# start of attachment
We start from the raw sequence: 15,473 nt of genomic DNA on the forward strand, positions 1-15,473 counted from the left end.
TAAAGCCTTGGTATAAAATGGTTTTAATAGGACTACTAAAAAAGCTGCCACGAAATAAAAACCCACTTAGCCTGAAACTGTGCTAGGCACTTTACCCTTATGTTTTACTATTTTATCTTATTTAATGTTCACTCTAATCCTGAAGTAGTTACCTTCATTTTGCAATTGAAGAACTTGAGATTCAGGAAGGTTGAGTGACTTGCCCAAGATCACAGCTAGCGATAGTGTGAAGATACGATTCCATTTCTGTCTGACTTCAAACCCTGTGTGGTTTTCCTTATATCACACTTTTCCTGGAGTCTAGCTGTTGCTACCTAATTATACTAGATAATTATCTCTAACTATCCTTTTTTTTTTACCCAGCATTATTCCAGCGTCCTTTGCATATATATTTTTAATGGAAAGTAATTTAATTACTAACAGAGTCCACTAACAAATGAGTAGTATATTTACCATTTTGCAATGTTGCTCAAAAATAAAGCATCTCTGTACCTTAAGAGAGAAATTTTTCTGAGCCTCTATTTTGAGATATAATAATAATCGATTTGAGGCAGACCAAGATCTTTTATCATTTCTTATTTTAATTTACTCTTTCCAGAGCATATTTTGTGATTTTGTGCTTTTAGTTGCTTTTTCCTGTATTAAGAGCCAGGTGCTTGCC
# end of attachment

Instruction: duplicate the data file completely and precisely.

We start from the raw sequence: 15,473 nt of genomic DNA on the forward strand, positions 1-15,473 counted from the left end.
TAAAGCCTTGGTATAAAATGGTTTTAATAGGACTACTAAAAAAGCTGCCACGAAATAAAAACCCACTTAGCCTGAAACTGTGCTAGGCACTTTACCCTTATGTTTTACTATTTTATCTTATTTAATGTTCACTCTAATCCTGAAGTAGTTACCTTCATTTTGCAATTGAAGAACTTGAGATTCAGGAAGGTTGAGTGACTTGCCCAAGATCACAGCTAGCGATAGTGTGAAGATACGATTCCATTTCTGTCTGACTTCAAACCCTGTGTGGTTTTCCTTATATCACACTTTTCCTGGAGTCTAGCTGTTGCTACCTAATTATACTAGATAATTATCTCTAACTATCCTTTTTTTTTTACCCAGCATTATTCCAGCGTCCTTTGCATATATATTTTTAATGGAAAGTAATTTAATTACTAACAGAGTCCACTAACAAATGAGTAGTATATTTACCATTTTGCAATGTTGCTCAAAAATAAAGCATCTCTGTACCTTAAGAGAGAAATTTTTCTGAGCCTCTATTTTGAGATATAATAATAATCGATTTGAGGCAGACCAAGATCTTTTATCATTTCTTATTTTAATTTACTCTTTCCAGAGCATATTTTGTGATTTTGTGCTTTTAGTTGCTTTTTCCTGTATTAAGAGCCAGGTGCTTGCC